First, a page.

Sarkozy's Cabinet historically diverse

French president cuts 30 ministries to 15, chooses woman of North African descent

May 19, 2007|By Sebastian Rotella and Achrene Sicakyuz | Sebastian Rotella and Achrene Sicakyuz,LOS ANGELES TIMES

PARIS -- President Nicolas Sarkozy unveiled a streamlined Cabinet of historic diversity and ideological scope yesterday, appointing leftists, centrists, an unprecedented number of women and France's first powerful minister of North African descent.

The center-right president had raised expectations by promising that his government would be run by a talented "dream team," breaking down barriers of gender, ethnicity and party politics.

Yesterday, Sarkozy named seven female ministers, an unprecedented portion of the Cabinet, which he cut from 30 to 15 ministries.

As well, Sarkozy crossed party lines to name Socialist Bernard Kouchner, a popular humanitarian activist and founder of Doctors Without Borders, as foreign minister. The appointment, along with those of three leftists named to junior minister posts, was viewed as a political coup intended to widen Sarkozy's political base and splinter a demoralized Socialist Party ahead of next month's legislative elections.

The government also featured veteran leaders and well-known faces. Among them were Prime Minister Francois Fillon, a former social-affairs minister emerging as one of the president's closest lieutenants, and Alain Juppe, a former prime minister who endured a corruption conviction that resulted in his being barred from politics for a year. Sarkozy put Juppe in charge of a "super-ministry" overseeing environment and durable development.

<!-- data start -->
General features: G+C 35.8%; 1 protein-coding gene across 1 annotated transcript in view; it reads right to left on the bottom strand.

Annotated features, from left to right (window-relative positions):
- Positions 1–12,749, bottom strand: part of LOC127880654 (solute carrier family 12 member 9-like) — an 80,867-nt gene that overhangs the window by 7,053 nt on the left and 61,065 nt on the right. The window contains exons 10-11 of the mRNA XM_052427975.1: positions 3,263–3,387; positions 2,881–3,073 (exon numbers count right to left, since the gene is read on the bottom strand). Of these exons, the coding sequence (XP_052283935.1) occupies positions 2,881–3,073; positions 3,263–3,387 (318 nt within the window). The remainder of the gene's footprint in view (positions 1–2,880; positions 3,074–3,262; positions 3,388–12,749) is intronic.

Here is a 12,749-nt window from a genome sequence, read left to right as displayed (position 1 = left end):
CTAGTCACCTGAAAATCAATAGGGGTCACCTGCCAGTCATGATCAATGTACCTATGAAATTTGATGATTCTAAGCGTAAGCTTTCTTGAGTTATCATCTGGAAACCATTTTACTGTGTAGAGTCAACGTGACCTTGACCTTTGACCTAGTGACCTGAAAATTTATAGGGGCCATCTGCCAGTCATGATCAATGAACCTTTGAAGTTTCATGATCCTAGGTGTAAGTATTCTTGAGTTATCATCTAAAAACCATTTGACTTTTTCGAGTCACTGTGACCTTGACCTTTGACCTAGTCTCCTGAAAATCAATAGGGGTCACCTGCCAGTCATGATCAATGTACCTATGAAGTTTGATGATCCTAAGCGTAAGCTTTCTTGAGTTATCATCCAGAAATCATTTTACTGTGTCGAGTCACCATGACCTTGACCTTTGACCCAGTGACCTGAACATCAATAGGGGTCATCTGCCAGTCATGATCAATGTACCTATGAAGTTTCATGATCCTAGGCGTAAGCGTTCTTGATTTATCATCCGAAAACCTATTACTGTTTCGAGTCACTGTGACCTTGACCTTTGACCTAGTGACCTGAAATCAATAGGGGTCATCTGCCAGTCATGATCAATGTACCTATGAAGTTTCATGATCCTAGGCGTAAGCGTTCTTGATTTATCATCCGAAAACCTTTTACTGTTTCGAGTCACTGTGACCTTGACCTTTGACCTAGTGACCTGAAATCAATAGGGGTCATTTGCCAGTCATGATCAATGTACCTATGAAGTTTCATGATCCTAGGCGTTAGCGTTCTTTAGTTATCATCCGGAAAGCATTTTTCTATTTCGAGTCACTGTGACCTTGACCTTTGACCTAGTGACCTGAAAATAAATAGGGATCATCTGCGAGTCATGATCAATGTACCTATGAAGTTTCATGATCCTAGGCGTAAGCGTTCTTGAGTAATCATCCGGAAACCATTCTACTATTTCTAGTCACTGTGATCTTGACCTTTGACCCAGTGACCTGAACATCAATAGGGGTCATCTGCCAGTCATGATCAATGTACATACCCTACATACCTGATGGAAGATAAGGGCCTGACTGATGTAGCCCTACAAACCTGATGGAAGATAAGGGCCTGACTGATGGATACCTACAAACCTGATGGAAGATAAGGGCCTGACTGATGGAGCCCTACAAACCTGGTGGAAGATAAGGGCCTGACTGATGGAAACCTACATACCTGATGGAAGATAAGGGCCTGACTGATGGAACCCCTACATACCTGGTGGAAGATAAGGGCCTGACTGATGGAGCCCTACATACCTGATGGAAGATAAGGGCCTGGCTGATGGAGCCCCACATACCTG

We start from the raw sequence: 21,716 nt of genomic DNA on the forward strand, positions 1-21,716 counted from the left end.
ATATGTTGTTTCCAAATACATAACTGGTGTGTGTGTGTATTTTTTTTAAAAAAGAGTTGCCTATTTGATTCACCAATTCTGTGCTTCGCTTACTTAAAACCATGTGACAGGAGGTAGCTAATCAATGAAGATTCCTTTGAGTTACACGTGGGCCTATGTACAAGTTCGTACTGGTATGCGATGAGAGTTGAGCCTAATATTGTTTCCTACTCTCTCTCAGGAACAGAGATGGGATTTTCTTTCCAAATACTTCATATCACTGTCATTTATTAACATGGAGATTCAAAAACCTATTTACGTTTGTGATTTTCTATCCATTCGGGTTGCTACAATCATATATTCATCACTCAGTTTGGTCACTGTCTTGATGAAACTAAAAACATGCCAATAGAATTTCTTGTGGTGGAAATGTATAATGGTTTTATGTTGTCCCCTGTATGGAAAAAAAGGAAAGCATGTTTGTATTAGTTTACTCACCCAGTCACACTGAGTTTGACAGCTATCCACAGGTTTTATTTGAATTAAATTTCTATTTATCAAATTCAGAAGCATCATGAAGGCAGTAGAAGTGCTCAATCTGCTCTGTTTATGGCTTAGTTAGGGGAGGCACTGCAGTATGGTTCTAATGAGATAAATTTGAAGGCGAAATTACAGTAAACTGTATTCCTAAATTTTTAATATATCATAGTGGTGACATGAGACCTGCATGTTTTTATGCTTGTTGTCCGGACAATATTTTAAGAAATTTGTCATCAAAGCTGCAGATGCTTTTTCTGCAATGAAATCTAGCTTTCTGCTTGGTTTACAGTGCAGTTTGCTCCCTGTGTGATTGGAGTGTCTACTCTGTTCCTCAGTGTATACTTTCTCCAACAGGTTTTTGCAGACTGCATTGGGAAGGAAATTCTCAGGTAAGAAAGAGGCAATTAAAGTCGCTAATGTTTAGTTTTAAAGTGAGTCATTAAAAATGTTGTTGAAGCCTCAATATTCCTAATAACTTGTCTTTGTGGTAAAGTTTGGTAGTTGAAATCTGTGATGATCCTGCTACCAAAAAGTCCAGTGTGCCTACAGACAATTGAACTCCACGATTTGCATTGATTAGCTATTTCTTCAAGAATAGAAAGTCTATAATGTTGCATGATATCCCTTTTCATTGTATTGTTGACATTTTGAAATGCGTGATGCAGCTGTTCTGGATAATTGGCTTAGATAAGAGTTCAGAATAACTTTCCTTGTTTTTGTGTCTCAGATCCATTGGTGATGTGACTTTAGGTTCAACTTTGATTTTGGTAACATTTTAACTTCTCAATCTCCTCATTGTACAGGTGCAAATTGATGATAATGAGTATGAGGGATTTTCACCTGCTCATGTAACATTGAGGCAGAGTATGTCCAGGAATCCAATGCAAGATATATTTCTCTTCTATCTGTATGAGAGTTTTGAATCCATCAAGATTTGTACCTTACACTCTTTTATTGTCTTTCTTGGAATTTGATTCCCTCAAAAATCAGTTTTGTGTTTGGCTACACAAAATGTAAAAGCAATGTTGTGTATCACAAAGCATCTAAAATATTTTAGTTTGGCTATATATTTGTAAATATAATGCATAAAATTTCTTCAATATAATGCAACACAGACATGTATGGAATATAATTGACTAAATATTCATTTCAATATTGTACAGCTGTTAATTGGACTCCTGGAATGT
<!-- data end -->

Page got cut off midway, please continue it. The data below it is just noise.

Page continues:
The Cabinet has a new-generation look aimed at shaking up an elitist ruling class. Perhaps the most notable symbol: Rachida Dati, 41, as minister of justice.

The French-born Dati grew up in a low-income housing project, one of 12 children of an Algerian father and a Moroccan mother. Dati worked as a magistrate, advised Sarkozy when he was interior minister and served as his campaign spokeswoman. She becomes the first leader of North African descent to run a key ministry in a society whose large population of immigrants, mostly Muslims, has been largely excluded from the halls of power.

"I'm very moved - it's a position of real responsibility," Dati said yesterday, promising to be "the justice minister who restores the confidence of the French in the justice system and will truly involve them in its mission."

The preceding government had a junior minister for equal opportunity who was of North African descent, but even that minister acknowledged that it was largely a symbolic and marginal post.

The top woman in the government is Michele Alliot-Marie, a former defense chief. She will oversee law enforcement and intelligence agencies as minister of interior security. Sarkozy created a ministry of immigration and national identity, fulfilling a campaign promise to work harder at integrating immigrants, and entrusted the sensitive task to a longtime lieutenant, Brice Hortefeux.

Sarkozy's choice of defense minister was a blow to the camp of centrist Francois Bayrou, who won more than 6 million votes in the first round of the presidential election but is now watching his support evaporate. The new defense chief is Herve Morin, who until recently was parliamentary chief of Bayrou's centrist political party.

Sebastian Rotella and Achrene Sicakyuz write for the Los Angeles Times.

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